|The Urban Lawyer,|
Vol. 32, No. 2, Spring 2000
Publication Date: June 12, 2000
Brian W. Ohm, Reforming Land Planning Legislation at the Dawn of the 21st Century-The Emerging Influence of Smart Growth and Livable Communities, 32 Urb. Law. 181 (Spring 2000).
This article examines the emerging influence of the "smart growth" and "livable communities" concepts on state legislative activity. It first summarizes the evolving understanding of the state's roles in land use, and then explores some of the national activities and principles underlying the general concept of smart growth and livable communities. To help understand what these concepts mean from a legislative standpoint, the article provides an overview of some of the recent legislation adopted by states that use the title "smart growth" or "livable communities." Finally, the article focuses on recent planning legislation passed in Wisconsin to provide more exhaustive insight into one state's efforts at promoting "smart growth" and how those efforts relate to more traditional growth management approaches.
James A. Kushner, Smart Growth: Urban Growth Management and Land Use Regulation Law, 32 Urb. Law. 211 (Spring 2000).
This article assesses whether the current state of the law supports growth management and "smart growth" initiatives and whether the ostensible indeterminacy and controversy over interpreting U.S. Supreme Court land regulation cases threatens current regulatory strategies aimed at generating sustainable communities.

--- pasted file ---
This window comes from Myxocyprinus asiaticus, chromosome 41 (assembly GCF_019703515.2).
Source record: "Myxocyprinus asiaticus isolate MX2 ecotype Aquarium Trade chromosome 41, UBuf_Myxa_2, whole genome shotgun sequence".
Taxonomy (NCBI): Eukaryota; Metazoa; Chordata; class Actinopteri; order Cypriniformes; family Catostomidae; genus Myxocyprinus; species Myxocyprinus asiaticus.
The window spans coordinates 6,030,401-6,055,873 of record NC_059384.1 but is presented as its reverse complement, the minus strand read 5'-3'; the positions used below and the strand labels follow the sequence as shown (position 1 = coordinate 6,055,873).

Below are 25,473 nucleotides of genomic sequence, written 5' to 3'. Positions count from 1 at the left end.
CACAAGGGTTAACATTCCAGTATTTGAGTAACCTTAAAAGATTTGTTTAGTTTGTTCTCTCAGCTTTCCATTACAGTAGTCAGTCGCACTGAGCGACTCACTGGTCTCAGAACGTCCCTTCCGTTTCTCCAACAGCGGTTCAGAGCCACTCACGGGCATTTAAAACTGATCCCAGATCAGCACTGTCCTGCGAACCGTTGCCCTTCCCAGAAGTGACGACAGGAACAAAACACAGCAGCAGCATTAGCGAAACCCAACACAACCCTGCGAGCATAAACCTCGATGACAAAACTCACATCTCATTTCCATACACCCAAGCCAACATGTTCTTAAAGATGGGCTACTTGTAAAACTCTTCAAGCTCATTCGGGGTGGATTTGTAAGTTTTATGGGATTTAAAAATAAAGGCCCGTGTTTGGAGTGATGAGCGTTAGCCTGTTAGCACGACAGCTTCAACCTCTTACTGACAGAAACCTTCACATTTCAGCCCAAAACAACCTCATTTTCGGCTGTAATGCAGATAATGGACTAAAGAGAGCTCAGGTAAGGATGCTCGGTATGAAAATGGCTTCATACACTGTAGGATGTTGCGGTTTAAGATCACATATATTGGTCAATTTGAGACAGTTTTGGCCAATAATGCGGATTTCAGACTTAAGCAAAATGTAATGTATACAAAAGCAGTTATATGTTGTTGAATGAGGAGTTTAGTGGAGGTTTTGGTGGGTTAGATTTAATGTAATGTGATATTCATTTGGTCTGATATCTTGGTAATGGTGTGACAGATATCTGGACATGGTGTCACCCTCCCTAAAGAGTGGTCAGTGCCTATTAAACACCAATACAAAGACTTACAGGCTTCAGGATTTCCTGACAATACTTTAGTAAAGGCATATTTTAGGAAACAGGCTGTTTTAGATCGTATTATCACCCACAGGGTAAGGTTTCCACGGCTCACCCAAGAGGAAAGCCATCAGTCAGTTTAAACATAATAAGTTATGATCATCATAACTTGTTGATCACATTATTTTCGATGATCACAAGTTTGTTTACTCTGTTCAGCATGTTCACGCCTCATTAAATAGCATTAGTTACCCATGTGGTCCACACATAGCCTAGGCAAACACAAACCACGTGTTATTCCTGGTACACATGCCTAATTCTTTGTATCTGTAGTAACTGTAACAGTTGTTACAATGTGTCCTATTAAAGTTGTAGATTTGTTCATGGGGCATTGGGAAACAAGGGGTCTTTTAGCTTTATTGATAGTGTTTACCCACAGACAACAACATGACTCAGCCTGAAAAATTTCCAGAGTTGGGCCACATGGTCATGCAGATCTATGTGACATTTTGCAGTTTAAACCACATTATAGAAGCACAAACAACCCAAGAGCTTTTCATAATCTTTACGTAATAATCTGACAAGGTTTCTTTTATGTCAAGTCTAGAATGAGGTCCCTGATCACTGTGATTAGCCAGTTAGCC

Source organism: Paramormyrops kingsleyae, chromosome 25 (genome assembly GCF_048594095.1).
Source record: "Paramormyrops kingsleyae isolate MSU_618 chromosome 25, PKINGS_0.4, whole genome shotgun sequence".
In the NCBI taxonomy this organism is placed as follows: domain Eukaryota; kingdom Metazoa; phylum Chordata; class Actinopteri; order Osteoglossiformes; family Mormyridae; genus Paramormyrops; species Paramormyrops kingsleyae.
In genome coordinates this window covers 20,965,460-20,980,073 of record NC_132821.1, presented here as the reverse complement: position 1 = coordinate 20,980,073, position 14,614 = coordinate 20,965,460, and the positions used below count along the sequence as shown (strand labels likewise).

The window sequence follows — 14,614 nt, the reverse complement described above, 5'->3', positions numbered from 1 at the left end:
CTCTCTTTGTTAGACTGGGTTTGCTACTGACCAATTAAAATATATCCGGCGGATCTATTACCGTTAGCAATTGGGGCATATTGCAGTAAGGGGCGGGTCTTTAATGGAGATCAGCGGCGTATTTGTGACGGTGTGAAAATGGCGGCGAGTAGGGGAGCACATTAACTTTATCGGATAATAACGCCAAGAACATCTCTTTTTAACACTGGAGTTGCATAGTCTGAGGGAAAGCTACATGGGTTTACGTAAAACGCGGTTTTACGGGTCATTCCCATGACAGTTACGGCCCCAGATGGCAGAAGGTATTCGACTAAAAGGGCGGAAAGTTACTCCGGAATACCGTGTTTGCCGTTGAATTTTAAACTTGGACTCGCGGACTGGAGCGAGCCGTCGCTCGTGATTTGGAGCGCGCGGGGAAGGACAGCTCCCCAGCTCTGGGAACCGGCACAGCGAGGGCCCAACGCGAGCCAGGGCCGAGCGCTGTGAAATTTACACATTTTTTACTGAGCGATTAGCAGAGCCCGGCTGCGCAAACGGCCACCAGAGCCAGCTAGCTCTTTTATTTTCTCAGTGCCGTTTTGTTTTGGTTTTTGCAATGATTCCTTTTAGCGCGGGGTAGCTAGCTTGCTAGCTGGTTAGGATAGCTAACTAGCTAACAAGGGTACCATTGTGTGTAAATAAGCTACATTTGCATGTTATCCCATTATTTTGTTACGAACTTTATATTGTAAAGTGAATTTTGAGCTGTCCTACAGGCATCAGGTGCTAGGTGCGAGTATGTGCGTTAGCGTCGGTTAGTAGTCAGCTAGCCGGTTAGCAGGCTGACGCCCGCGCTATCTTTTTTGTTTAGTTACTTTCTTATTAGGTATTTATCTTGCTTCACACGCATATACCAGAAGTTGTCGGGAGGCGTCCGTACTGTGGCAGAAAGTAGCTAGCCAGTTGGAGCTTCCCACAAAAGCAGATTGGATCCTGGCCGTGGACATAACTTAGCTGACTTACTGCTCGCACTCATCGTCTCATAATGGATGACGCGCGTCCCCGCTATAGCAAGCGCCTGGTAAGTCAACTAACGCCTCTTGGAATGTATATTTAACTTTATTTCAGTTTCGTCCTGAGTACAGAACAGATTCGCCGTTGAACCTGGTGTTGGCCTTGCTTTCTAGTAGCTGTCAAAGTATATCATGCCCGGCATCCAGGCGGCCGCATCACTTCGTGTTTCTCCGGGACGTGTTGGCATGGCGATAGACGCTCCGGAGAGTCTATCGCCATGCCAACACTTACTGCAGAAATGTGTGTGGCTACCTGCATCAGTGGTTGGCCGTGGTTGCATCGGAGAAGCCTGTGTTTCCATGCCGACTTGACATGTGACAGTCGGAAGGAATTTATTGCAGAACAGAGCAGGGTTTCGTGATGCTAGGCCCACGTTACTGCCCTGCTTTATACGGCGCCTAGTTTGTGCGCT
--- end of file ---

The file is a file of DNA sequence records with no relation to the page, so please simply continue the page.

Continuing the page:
Madeline J. Meacham, The Williamson Trap, 32 Urb. Law. 239 (Spring 2000).
If litigants who feel their property has been taken bring their federal claims in federal court without having first brought their inverse condemnation claims in state court, their claims will be dismissed on ripeness grounds, pursuant to Williamson County Regional Planning Commission v. Hamilton Bank of Johnson City. Before Del Monte Dunes, clients and attorneys were likely to be ambivalent at best about the expense and demands of gearing up for a second bite at the apple in federal court, when the likelihood of a different outcome in front of a federal judge, rather than a state court judge, was not very clear cut. This article discusses, post- Del Monte Dunes, how getting to a jury after failing with a state judge will be attractive enough for property owners to accept the economic and emotional costs of a second trial.
Rolando José, Santiago, Internet Access in Public Libraries: A First Amendment Perspective, 32 Urb. Law. 259 (Spring 2000).
This article looks at the development of the topic of Internet access in public libraries from the standpoint of the First Amendment and how it applies within the purview of public libraries. It focuses on the conflict between providing unrestricted access to the Internet and the government's compelling interest in safeguarding impressionable children from obscene and indecent material.
Philip A. O'Connell, Jr., Terri Esparza & Jennifer A. Moore, The Golden Dustman in the Golden State: Exclusive Contracts for Solid Waste Collection and Disposal in California, 32 Urb. Law. 281 (Spring 2000).
This article's purpose is first to explain the economic and legal basis for exclusive contracts for solid waste handling, at least as they exist in California; and second, to consider some of the arguments that are most often advanced against such exclusive contracts.
Charlotte M. Emery, Tribal Government in North America: The Evolution of Tradition, 32 Urb. Law. 315 (Spring 2000).
The purpose of this article is to explore the evolution of modern tribal government. The initial discussion addresses historical forms of government found prior to European intervention. The imposing political pressures that resulted in the transformation of those governmental structures follows.
With a Book Review on
Citymaking: Building Communities Without Building Walls
Reviewed by Fleur Johns
And Cases, Statutes, Recent Developments
Conn v. Gabbert , 119 S. Ct. 1292 (1999).
Flippo v. West Virginia , 120 S. Ct. 7 (1999).
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